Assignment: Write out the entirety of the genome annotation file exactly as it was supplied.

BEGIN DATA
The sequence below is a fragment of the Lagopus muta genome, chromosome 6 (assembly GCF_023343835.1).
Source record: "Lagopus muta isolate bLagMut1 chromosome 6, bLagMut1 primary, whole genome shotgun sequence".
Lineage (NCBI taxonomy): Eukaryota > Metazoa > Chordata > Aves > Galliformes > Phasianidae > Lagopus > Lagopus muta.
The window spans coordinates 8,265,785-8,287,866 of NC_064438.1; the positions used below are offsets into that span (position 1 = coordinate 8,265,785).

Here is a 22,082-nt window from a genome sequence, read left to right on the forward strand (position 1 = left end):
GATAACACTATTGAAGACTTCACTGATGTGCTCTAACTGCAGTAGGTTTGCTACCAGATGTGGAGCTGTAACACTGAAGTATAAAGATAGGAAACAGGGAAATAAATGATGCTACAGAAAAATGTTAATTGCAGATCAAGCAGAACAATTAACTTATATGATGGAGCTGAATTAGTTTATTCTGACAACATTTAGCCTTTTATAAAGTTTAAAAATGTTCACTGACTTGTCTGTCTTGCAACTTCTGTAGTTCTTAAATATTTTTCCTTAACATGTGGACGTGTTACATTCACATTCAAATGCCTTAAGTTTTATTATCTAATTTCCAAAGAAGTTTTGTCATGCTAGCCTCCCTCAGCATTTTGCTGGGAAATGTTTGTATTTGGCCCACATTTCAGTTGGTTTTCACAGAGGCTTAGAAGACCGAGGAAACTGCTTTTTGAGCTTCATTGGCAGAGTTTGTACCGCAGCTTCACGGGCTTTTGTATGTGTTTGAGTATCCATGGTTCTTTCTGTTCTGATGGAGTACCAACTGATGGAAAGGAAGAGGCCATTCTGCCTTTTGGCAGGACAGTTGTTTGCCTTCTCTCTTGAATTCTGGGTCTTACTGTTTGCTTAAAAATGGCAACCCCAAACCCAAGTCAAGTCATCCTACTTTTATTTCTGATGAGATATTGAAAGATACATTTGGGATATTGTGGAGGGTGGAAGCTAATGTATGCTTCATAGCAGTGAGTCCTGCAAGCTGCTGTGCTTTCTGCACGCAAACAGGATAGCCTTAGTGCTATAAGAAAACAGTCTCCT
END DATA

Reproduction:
The sequence below is a fragment of the Lagopus muta genome, chromosome 6 (assembly GCF_023343835.1).
Source record: "Lagopus muta isolate bLagMut1 chromosome 6, bLagMut1 primary, whole genome shotgun sequence".
Lineage (NCBI taxonomy): Eukaryota > Metazoa > Chordata > Aves > Galliformes > Phasianidae > Lagopus > Lagopus muta.
The window spans coordinates 8,265,785-8,287,866 of NC_064438.1; the positions used below are offsets into that span (position 1 = coordinate 8,265,785).

Here is a 22,082-nt window from a genome sequence, read left to right on the forward strand (position 1 = left end):
GATAACACTATTGAAGACTTCACTGATGTGCTCTAACTGCAGTAGGTTTGCTACCAGATGTGGAGCTGTAACACTGAAGTATAAAGATAGGAAACAGGGAAATAAATGATGCTACAGAAAAATGTTAATTGCAGATCAAGCAGAACAATTAACTTATATGATGGAGCTGAATTAGTTTATTCTGACAACATTTAGCCTTTTATAAAGTTTAAAAATGTTCACTGACTTGTCTGTCTTGCAACTTCTGTAGTTCTTAAATATTTTTCCTTAACATGTGGACGTGTTACATTCACATTCAAATGCCTTAAGTTTTATTATCTAATTTCCAAAGAAGTTTTGTCATGCTAGCCTCCCTCAGCATTTTGCTGGGAAATGTTTGTATTTGGCCCACATTTCAGTTGGTTTTCACAGAGGCTTAGAAGACCGAGGAAACTGCTTTTTGAGCTTCATTGGCAGAGTTTGTACCGCAGCTTCACGGGCTTTTGTATGTGTTTGAGTATCCATGGTTCTTTCTGTTCTGATGGAGTACCAACTGATGGAAAGGAAGAGGCCATTCTGCCTTTTGGCAGGACAGTTGTTTGCCTTCTCTCTTGAATTCTGGGTCTTACTGTTTGCTTAAAAATGGCAACCCCAAACCCAAGTCAAGTCATCCTACTTTTATTTCTGATGAGATATTGAAAGATACATTTGGGATATTGTGGAGGGTGGAAGCTAATGTATGCTTCATAGCAGTGAGTCCTGCAAGCTGCTGTGCTTTCTGCACGCAAACAGGATAGCCTTAGTGCTATAAGAAAACAGTCTCCT